Opera Singer Adelaide Borgui Mamo

Opera singer celebrated throughout Europe for her beautiful voice, she was a source of pride for Bologna and Italian art in general
Maria Chiara Mazzi

Adelaide Borgi Mamo - Ritratto 1895

The world of 10th-century Italian opera was a wonderful world. Great masterpieces (The Barber of Seville or Norma, The Elixir of Love or Il Trovatore) and their authors (Rossini, Bellini, Donizetti and Verdi) came to be known by the public thanks to performers who, with tireless energy and travels between cities and countries on every continent ensured, in a world without mass media, the spread and popularity of these works and of their characters. Famous and acclaimed as our movie and pop stars, streets and monuments have been named in their honour.


This is the story of an opera singer from Bologna, Adelaide Borghi Mamo, famous throughout Europe and whose memory today is linked to Bologna. An avenue was named after her as well as a beautiful monument completed in 1894 by sculptor Enrico Barbieri and located in one of the most evocative venue of the Certosa in Bologna, the Gallery of Angels.


Born in Bologna in 1829, Adelaide Borghi was encouraged by famous opera signers such as Donzelli and Giuditta Pasta to follow her path as an opera singer. She made her debut in 1846 in Urbino, in Mercadante. From there, she began a career throughout Europe. In Malta, she met Spanish tenor Miguel Mamo whom she married, combining her surname to that of her husband. Then, from Naples’ Teatro di San Carlo to the Vienna opera at the Scala di Milano, followed a decade of successes where authors such as Petrella and Braga, Rossi and Pacini wrote works specially for her wonderful and wide-range voice extending from the acute notes of the soprano leggero to the depth of a powerful contralto, encompassing an equal tone throughout the various registers. Her ample range and stage presence allowed her to present a repertoire of works by Rossini (with whom she had bonds of friendship) to those of Gounod, from masterpieces by Mozart to scores by Meyerbeer and Halevy.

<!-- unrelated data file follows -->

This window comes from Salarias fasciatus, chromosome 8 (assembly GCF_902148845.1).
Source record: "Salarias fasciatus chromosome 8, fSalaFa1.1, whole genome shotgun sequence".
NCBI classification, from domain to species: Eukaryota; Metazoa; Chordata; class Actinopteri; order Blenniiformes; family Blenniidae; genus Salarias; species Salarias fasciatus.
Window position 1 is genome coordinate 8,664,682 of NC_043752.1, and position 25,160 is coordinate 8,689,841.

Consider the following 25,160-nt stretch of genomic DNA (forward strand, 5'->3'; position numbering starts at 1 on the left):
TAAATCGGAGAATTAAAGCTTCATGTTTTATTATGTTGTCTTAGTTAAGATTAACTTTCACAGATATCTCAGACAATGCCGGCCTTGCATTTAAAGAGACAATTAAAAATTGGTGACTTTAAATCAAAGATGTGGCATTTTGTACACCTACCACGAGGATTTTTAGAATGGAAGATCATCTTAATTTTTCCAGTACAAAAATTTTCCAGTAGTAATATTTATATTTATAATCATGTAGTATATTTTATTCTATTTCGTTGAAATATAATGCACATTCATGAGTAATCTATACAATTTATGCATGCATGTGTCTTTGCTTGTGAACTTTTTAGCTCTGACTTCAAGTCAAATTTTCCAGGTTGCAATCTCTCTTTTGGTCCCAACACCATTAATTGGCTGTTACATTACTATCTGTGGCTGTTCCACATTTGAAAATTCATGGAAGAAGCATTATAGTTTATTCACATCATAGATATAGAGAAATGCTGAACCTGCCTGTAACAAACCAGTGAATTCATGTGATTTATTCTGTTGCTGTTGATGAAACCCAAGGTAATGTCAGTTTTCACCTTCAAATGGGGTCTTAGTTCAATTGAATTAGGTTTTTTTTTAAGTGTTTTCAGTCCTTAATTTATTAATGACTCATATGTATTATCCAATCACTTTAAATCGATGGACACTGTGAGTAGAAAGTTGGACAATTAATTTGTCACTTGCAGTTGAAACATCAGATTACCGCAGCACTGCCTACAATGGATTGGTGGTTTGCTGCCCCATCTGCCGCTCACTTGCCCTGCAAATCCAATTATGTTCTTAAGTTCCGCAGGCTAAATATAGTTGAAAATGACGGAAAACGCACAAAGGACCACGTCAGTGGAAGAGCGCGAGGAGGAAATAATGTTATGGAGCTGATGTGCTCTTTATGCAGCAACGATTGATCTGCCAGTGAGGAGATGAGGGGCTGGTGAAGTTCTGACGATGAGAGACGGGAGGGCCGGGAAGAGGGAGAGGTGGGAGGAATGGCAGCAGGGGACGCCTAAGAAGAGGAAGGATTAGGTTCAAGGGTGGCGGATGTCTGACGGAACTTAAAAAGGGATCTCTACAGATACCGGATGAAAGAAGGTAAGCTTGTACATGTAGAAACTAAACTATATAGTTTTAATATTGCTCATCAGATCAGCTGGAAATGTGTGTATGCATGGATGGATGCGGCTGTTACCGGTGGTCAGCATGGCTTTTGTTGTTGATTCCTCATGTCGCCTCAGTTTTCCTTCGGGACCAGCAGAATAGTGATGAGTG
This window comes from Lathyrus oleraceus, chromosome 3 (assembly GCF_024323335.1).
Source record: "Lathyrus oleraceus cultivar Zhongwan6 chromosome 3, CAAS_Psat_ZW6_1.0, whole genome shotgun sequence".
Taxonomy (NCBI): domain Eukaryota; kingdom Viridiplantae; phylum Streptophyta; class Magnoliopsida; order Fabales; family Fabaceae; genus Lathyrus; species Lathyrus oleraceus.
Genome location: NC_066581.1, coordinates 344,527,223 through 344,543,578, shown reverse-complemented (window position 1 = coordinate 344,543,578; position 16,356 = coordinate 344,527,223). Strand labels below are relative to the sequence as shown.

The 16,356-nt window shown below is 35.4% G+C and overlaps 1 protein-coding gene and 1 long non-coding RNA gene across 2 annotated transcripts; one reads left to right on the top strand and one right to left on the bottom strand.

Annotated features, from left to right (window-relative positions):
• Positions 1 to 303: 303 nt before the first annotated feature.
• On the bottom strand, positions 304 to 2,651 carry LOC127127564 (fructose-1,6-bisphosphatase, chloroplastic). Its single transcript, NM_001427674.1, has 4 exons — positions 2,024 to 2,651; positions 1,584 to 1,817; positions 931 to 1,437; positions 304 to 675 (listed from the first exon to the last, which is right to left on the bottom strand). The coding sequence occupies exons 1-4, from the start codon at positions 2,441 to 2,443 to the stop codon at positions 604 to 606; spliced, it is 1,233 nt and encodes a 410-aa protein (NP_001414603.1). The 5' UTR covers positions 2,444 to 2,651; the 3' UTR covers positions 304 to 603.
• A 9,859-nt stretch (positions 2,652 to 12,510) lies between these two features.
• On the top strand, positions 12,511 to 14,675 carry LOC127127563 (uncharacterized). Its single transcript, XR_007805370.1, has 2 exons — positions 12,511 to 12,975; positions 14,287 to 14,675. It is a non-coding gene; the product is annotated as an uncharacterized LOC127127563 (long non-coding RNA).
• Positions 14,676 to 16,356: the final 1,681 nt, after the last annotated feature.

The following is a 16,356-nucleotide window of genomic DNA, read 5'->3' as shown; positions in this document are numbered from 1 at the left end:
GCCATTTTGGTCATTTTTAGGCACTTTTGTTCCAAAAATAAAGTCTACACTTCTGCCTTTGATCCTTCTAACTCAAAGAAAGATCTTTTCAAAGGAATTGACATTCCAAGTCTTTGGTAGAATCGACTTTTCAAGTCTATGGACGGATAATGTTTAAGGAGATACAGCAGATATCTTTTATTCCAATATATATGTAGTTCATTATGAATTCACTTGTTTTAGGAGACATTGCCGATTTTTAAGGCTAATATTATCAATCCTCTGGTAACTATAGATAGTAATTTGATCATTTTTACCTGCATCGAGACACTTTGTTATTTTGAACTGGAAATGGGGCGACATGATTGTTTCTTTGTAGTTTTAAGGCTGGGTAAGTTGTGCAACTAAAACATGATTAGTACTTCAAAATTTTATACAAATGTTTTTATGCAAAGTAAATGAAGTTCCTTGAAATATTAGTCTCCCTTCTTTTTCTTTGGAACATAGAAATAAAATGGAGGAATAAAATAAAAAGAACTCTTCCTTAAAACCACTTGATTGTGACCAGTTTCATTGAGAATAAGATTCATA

.Monumento sepolcrale di Adelaide Borghi Mamo a opera dello scultore E. Barbieri - Galleria degli Angeli, Certosa di Bologna

Drawing on this experience and these successes, Borghi Mamo was invited to Paris where, according to a Milan newspaper of the time, the renowned actress singer was taken for a while from the Italian stages and art to pursue a successful career. There she befriended great leading ladies of the time, such as Erminia Frezzolini and Giulia Grisi. For over a decade she played leading parts not only at the Italian Theatre (she was Azucena in the first performance of Verdi’s Il Trovatore in the French capital). Her skills and her varied and difficult repertoire won the hearts of Parisians, even at the opera, a venue usually reserved for French interpreters, where she also artfully gained success with works of less value.


In a correspondence from Paris it was said that as always, Adelaide Borghi Mamo, the famous actress-singer contralto, made the delights of the public at the opera for several years as she did for a long time at the Italian theatre. Though sometimes music is not appropriate for the quality of the art and the voice of the lady, she, new Prometheus, nevertheless infused life and movement to dormant music and makes a miracle of arousing effect where it is most daunting and monotonous and where style, broken, contorted and trite, challenged the voices and expertise of singers. Mrs. Borghi Mamo received spontaneous and loud applause.


Then on to London, at Her Majesty’s Theatre in Favorita by Donizetti, which went around Europe, and from London to Bologna’s Teatro Comunale and La Scala in Milan. And on to Madrid, Genoa, Venice, and again Paris (in The Force of Destiny by Verdi), remaining on stage until 1880, when she decided to devote herself to teaching, first in Florence then in Bologna.


She lived there until her death in 1901 and her home, the Palazzo Lupari, became from that moment an important centre of cultural reference in the city until the beginning of the century.